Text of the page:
Keisha Bell, DTCC Head of Diverse Talent Management
How will the coronavirus pandemic impact diversity and inclusion programs across the industry and at DTCC? Will a move to a more remote work environment improve or detract from D&I efforts or diversity hiring?
With diversity and inclusion (D&I) now a strategic priority for most businesses, I don’t think it will become deprioritized in a remote work environment, but it’s incumbent on leadership to maintain a strong focus on these issues. Organizations can do this by having open and honest conversations on the impact of the crisis on Black, Latinx and Hispanic people as part of a larger conversation on how structural disparities have put these communities at greater risk. The more an organization can demonstrate its commitment to racial equality and having an inclusive work environment, it will be in a stronger position to recruit and retain top diverse talent. In addition, remote work will enable firms to recruit from a wider universe as geographic boundaries become less important, creating new opportunities to source people of diverse backgrounds and experiences. This may be a silver lining from an otherwise devastating situation.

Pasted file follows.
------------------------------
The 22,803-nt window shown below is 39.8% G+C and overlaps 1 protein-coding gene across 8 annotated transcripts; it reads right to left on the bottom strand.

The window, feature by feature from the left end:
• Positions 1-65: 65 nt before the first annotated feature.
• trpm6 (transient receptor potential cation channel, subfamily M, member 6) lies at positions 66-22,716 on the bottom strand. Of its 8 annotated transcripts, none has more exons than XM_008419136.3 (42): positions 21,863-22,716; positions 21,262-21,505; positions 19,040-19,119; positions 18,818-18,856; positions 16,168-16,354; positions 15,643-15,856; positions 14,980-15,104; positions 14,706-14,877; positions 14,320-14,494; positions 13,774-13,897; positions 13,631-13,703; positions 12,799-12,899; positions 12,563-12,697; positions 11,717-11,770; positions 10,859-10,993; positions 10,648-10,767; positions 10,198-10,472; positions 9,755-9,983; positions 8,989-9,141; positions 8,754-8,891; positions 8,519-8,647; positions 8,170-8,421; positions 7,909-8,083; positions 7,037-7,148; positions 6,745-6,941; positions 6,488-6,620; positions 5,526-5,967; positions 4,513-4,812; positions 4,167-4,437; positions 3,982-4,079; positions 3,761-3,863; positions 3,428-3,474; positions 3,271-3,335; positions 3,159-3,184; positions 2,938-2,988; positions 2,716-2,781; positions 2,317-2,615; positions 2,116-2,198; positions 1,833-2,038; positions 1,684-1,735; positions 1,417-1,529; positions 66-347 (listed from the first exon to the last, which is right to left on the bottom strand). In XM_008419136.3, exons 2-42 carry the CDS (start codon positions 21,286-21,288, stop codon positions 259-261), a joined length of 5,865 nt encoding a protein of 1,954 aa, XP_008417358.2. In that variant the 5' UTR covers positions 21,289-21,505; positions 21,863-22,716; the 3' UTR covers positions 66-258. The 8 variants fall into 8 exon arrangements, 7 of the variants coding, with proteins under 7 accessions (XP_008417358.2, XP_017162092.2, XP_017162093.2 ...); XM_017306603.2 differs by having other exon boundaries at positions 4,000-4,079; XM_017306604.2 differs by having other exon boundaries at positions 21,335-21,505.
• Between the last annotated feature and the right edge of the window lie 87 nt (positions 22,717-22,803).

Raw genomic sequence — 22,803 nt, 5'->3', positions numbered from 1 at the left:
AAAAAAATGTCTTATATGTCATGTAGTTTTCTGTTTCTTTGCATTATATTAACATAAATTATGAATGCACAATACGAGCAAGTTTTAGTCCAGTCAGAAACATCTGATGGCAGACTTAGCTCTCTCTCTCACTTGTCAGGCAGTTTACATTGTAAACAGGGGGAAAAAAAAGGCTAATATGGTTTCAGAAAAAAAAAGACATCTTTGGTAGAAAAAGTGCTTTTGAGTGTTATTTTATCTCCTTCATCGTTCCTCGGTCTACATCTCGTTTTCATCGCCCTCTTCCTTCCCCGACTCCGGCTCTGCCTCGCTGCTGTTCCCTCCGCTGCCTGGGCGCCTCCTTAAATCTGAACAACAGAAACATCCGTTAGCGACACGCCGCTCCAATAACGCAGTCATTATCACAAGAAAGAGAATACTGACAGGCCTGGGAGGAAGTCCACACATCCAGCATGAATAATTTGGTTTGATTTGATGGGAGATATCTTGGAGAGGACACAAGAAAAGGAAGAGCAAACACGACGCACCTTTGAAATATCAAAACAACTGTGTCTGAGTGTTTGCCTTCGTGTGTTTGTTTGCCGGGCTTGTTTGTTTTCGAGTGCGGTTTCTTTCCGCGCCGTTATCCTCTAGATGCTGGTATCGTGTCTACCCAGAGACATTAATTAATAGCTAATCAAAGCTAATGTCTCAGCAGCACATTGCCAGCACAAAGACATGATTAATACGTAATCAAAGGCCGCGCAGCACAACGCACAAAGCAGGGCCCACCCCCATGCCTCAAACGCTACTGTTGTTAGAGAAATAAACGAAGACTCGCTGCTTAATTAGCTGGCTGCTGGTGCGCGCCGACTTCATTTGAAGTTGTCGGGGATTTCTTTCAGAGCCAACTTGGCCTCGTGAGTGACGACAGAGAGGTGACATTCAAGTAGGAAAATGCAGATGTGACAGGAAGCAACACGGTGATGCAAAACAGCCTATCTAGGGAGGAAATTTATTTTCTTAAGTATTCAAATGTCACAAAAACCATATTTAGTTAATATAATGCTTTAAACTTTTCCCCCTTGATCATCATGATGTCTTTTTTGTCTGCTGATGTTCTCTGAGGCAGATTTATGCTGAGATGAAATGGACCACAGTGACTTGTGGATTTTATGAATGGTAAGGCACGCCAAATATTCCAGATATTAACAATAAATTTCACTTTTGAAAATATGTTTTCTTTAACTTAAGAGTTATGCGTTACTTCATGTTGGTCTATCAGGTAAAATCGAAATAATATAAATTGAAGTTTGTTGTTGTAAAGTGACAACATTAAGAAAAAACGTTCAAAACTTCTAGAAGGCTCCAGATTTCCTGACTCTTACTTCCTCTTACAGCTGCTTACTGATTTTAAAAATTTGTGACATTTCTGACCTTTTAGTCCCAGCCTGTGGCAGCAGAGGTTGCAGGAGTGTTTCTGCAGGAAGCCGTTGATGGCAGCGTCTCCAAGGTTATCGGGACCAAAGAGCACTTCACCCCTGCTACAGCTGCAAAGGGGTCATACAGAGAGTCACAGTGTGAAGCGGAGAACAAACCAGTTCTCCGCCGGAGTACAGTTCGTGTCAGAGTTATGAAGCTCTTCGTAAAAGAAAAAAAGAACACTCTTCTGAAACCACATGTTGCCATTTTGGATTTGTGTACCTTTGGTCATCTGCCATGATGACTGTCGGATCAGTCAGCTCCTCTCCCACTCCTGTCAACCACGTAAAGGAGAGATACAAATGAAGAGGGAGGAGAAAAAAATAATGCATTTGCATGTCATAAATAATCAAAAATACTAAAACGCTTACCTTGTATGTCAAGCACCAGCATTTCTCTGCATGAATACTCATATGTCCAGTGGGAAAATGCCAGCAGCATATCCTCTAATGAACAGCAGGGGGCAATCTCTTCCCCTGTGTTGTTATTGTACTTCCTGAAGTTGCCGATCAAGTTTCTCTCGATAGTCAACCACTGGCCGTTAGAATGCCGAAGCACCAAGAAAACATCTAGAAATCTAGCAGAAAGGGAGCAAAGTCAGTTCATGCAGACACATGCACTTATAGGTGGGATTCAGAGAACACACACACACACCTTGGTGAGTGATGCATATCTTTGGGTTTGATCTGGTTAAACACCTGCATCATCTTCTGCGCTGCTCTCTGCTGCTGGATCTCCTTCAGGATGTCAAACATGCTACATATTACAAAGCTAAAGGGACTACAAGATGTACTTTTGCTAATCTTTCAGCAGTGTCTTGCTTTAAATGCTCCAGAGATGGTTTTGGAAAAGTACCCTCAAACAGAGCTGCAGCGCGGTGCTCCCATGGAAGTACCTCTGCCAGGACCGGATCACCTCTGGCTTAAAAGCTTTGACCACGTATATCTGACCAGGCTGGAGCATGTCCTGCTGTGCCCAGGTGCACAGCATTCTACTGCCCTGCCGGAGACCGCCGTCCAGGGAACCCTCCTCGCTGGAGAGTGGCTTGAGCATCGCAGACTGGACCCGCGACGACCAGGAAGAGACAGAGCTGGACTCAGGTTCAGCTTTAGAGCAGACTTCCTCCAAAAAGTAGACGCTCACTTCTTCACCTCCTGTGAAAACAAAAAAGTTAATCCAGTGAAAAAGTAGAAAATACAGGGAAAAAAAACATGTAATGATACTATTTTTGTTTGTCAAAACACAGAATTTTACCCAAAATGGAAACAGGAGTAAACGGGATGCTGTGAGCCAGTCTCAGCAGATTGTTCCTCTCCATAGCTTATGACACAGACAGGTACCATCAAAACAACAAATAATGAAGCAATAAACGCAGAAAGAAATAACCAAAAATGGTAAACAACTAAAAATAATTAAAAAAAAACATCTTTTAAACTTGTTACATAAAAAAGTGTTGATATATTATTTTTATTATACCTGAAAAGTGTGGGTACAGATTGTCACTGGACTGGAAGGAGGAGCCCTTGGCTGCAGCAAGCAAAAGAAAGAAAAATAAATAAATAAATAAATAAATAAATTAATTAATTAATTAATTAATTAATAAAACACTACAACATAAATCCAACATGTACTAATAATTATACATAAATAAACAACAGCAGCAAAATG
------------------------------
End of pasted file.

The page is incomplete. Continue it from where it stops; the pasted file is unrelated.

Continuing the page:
How will the coronavirus pandemic impact clients in EMEA going forward and what have we learned and heard since the pandemic began?
The pandemic has put many financial institutions under enormous pressures that they could never have anticipated, introducing new pain points that could negatively impact business results. On top of this, firms in EMEA face a good news, bad news situation as regulators have delayed implementation of a number of mandates, including the Securities Financing Transactions Regulation (SFTR), the Central Securities Depositories Regulation (CSDR) and Uncleared Margin Rules (UMR) phases 5 and 6, which all demand significant preparation. While many firms have expressed relief that they have extra time to prepare for these requirements, the compounding impact of each regulation is complicating their compliance strategies – all while readying for Libor transition and Brexit by the end of December 2020. As a result, we have been encouraging the industry, which is already grappling with intense cost-cutting pressure and tight operating margins, to take a holistic approach to their preparations by identifying overlaps and synergies in their regulatory compliance plans.